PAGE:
Key Findings

Tele-Town Halls (TTHs) are an increasingly popular technique for office-holders to conduct very large-scale telephone conference calls with constituents at low cost. These calls are used to update constituents on Members’ recent and upcoming activities, as well as to take calls from constituents and conduct “insta-polls” using telephone keypads.

Building upon anecdotal evidence of these TTHs’ effectiveness, we set out to conduct the first-ever survey of TTH participants, as well as focus group discussions to better understand the TTH phenomenon.

These are the key findings:

1) Higher frequency of Member contact (of any type) correlates with multiple measures of higher job approval

2) If constituents hear from their Member often, they likelier to view the Member as a friend or acquaintance. If they don’t hear from their Member, he remains a stranger

3) For a majority of constituents, Members are not contacting them regularly enough to satisfy them

4) Across different forms of outreach, frequency of non-campaign “touch” correlates to higher levels of satisfaction with Member’s job performance

5) Printed newsletters viewed as the best use of taxpayer money to keep the largest number of people in one’s district well-informed

6) Ironically, printed newsletters are also viewed as the worst use of taxpayer money to keep the largest number of people in one’s district well-informed

7) In the abstract, it takes time to get constituents to warm up to the idea of a conference call with their Congressman. But once they join a call and begin to understand it, it strongly (and positively) transforms their view of their Congressman. The more TTHs a constituent attends, the higher the Member’s favorability.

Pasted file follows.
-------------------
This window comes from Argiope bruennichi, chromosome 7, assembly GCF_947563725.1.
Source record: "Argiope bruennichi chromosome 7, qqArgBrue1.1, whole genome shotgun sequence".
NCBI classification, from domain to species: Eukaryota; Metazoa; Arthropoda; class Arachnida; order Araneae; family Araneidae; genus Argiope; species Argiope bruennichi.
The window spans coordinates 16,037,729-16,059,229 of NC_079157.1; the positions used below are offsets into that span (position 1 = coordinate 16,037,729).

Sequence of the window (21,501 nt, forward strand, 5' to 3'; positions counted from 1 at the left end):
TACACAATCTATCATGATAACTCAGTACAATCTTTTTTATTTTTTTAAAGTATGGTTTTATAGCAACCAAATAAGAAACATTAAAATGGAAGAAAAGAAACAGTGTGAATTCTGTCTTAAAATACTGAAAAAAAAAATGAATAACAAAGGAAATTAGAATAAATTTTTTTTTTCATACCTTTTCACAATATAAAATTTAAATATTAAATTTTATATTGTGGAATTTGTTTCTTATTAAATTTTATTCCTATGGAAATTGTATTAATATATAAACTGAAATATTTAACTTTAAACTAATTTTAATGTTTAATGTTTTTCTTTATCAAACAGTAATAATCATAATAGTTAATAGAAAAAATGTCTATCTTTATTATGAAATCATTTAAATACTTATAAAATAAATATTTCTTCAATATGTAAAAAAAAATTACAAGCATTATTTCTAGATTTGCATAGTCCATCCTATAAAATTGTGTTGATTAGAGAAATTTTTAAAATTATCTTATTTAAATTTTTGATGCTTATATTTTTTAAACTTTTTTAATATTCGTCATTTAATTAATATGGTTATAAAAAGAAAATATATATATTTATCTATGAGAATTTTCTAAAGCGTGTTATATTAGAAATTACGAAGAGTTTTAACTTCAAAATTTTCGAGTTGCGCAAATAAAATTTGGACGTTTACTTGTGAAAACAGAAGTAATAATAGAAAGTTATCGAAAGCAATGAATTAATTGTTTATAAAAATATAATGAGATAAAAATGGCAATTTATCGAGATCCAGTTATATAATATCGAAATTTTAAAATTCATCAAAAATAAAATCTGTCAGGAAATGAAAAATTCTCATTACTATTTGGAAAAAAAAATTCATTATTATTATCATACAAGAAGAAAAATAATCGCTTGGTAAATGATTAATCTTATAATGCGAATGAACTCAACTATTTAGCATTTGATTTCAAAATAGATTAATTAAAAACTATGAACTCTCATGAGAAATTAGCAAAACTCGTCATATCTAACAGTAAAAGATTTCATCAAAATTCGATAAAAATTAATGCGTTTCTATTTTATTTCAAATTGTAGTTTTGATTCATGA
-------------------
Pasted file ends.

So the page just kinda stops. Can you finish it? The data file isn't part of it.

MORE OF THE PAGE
8) The TTH experience transforms constituents for a variety of reasons—not just one

9) The more TTHs constituents do, the more often they want to do them

10)  Participation in TTHs correlates to improving levels of satisfaction with Member’s job performance over the past four years

11)  TTH participants prefer the telephone town hall to a traditional town hall by a nearly two-to-one margin; Non-TTH participants prefer the traditional town hall by a nearly three-to-one margin

12)  The TTH “bounce” is dramatic among GOP constituents of GOP Members—but Democratic constituents on balance also respond favorably to TTH outreach by GOP Members

Best Practices Following these findings, this report includes a list of 25 recommended “TTH Best Practices” to improve the execution of TTHs for practitioners and novices. These Best Practices are derived mainly from the focus groups along with some data from the survey. Overview of Research Presentation Testing conducted a two part research project in October 2007 to study the emerging communications process being adopted by Members of Congress known as Tele Town Halls (TTHs). We set out to answer two questions:

1) Are TTHs as effective as anecdotal feedback from Members suggests?

2) Assuming TTHs are effective, what practical steps can Members take before, during and after each TTH call to make them even more so?

The research consisted of a survey of 867 registered voters across six Congressional districts. We surveyed TTH participants in particular portions of three Congressional districts where Members have been actively hosting TTH calls. These three districts are the 6th District of Pennsylvania, the 2nd District of Kentucky, and the 3rd District of California. As control groups we also surveyed constituents in these same districts who never participated in TTHs, as well as constituents in three other districts in the same states where TTHs are not currently done: the 16th District of Pennsylvania, the 1st District of Kentucky, and the 40th District of California.

Following the survey, we conducted two focus groups in each of the three TTH-active districts. In Reading, PA, Bowling Green, KY, and Rancho Cordova, CA, one focus group consisted of registered voters who had never participated in a TTH, and another that had participated. These groups were convened during the last two weeks of October, 2007, and each lasted between 90 minutes and two hours.


View full report in PDF